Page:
California is dead to me…a smoldering ruin of a once prosperous state. I spent a glorious Thanksgiving week in Michigan, enjoying my first snowfall in many years and escaping coverage of the wildfire disaster.  Before leaving, I went through my jewelry collection and packed sentimental favorites and valuable items in the event that San Diego was hit with a fire during my vacation.

While I was organizing my case, my anger at the choices made by both federal and state politicians and bureaucrats that led to the loss of life was heating up as hot as any of those flames. And instead of meaningful change, Governor Jerry Brown’s solution to this is to let the utilities charge us for the fire settlements likely to stem from this disaster.

California Gov. Jerry Brown has signed a measure allowing utilities to bill their customers to pay for future legal settlements stemming from devastating 2017 wildfires.

Brown announced Friday he’d signed the bill, which is aimed at preventing bankruptcy for Pacific Gas & Electric Co. The massive utility faces billions of dollars in liability if investigators determine its equipment caused the Tubbs Fire that destroyed thousands of homes and killed 22 people in Santa Rosa last year.

The measure is the most hotly contested part of a wide-ranging plan to reduce the growing threat of wildfires.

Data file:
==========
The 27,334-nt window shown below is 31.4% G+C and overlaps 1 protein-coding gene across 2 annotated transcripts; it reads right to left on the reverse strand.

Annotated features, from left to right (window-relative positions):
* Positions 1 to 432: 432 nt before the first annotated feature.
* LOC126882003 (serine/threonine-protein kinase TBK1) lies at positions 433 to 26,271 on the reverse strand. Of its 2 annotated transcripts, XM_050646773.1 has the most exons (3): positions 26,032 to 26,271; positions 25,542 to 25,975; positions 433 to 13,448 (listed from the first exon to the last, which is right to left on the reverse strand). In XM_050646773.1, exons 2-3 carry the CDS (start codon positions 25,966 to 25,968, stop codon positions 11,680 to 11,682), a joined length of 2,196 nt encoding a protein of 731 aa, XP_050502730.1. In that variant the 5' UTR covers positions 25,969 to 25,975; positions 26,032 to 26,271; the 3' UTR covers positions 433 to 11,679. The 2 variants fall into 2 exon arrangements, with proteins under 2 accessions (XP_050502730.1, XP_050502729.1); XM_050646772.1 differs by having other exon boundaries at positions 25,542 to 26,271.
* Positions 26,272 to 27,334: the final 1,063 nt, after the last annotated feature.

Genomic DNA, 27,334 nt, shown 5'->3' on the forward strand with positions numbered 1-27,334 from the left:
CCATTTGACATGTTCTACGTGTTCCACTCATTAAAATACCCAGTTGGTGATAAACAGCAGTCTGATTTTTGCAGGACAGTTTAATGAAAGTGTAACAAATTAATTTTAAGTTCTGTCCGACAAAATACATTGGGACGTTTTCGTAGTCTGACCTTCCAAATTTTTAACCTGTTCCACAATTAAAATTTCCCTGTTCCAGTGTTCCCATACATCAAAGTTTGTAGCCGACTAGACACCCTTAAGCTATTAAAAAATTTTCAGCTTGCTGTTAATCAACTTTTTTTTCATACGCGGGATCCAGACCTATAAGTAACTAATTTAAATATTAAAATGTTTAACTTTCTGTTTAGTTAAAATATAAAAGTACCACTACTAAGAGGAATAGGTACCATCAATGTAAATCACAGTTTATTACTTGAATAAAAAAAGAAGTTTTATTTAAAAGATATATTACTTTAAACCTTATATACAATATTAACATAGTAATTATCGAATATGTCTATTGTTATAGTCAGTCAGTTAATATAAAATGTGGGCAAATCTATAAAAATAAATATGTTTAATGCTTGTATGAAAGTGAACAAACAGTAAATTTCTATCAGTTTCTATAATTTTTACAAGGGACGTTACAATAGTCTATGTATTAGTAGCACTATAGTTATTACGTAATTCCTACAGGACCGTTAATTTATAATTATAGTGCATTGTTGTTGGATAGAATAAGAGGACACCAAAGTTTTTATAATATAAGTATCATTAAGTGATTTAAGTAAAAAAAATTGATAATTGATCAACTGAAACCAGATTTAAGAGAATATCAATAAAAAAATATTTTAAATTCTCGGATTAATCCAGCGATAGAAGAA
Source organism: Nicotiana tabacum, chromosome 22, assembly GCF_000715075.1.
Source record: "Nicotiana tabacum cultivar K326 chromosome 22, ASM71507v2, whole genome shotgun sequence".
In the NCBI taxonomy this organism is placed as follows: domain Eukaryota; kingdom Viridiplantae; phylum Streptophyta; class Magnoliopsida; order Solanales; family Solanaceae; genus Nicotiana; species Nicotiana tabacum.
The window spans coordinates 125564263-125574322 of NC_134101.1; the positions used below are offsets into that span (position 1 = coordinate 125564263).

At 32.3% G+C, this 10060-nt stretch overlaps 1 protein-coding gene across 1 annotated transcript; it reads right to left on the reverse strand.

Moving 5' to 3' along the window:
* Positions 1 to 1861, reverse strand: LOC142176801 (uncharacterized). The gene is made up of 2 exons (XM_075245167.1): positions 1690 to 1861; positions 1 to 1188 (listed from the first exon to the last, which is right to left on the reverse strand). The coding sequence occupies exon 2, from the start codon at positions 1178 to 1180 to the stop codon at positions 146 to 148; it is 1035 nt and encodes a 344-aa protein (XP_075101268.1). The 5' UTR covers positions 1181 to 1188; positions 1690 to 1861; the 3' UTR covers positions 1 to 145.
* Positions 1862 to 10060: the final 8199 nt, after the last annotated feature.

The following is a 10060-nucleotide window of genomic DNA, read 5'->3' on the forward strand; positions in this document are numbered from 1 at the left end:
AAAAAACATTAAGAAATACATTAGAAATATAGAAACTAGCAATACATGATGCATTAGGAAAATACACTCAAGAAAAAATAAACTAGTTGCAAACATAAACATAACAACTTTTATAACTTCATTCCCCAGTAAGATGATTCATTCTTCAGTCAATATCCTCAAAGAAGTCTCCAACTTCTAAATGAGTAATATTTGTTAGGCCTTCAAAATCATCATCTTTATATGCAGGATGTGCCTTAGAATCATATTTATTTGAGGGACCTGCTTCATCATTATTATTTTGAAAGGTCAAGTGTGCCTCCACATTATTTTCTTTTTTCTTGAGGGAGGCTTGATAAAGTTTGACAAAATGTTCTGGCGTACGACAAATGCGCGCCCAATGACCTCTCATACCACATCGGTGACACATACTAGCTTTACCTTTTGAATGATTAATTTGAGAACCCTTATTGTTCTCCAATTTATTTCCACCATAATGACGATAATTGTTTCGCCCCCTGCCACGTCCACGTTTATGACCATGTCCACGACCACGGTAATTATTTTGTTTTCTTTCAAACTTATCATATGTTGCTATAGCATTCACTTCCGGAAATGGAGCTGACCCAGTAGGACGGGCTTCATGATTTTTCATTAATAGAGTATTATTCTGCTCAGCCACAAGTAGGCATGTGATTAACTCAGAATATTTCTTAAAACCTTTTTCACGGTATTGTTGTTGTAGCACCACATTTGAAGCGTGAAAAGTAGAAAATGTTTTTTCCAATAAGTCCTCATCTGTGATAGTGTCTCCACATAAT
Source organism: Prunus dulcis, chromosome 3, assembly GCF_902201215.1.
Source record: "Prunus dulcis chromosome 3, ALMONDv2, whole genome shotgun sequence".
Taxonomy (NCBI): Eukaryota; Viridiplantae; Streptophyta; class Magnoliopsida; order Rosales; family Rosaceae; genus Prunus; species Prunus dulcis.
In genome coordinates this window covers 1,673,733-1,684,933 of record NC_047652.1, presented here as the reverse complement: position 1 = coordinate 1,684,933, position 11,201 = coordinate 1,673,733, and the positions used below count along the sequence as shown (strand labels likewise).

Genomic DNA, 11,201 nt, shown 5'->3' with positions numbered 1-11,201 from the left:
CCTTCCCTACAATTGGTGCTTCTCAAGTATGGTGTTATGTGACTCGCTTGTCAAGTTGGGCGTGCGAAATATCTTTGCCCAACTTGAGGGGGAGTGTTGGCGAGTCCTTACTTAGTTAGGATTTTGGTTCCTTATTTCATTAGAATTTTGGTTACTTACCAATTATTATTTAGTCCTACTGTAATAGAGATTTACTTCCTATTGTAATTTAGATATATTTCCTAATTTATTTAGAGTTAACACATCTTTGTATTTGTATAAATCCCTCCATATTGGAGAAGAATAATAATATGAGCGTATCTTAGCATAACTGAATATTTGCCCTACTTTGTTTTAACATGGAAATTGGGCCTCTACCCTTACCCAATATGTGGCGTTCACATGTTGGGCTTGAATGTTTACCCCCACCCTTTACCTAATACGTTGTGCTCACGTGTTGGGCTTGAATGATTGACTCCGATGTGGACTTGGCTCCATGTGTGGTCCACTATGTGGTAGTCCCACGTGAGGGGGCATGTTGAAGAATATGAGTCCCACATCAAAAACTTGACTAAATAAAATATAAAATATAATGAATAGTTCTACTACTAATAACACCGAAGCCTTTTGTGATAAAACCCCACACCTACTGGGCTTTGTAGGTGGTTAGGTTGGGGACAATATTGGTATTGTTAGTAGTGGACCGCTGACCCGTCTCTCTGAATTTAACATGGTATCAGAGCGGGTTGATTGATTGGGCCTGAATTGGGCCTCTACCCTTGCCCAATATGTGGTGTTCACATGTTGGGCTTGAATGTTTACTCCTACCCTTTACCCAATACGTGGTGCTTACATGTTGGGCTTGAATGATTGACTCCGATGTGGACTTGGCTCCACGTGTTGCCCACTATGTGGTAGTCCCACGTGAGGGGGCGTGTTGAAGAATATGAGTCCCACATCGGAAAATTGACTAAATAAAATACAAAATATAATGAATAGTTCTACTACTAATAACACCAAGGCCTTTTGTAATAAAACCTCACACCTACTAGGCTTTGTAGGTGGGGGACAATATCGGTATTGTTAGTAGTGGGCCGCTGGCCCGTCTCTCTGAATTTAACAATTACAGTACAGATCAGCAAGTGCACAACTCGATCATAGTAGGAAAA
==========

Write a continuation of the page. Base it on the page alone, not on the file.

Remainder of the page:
Long-time readers will recall the Legal Insurrection team has been diligently covering the climate-change-centered, environmental-activist policies that have made lumber industries an enemy-of-the state.

Some highlights over the last 5 years I have monitored the state’s blazes include:

Every time there has been a wildfire catastrophe, I have hope that it will be the last.  We are taxed, lectured, and regulated to the based on the promise of “fire security”…and all is well until the next Santa Ana or the next arsonist.

Now, Paradise has been literally destroyed. As of this report, the historic and deadly Camp Fire is now 100% contained as 85 are confirmed dead and over 200 are still missing.

My rage at Sacramento has also been fueled by the “Sanctuary State” antics that have helped create the disruption at the border less than 30 miles from my home.

I came to California from Michigan in 1985 because it offered more opportunities for success. Now, my husband and I are planning to move once my son is in college, as the voters, unions, and politicians have incinerated the pathways to life, health, and prosperity that once existed in the state.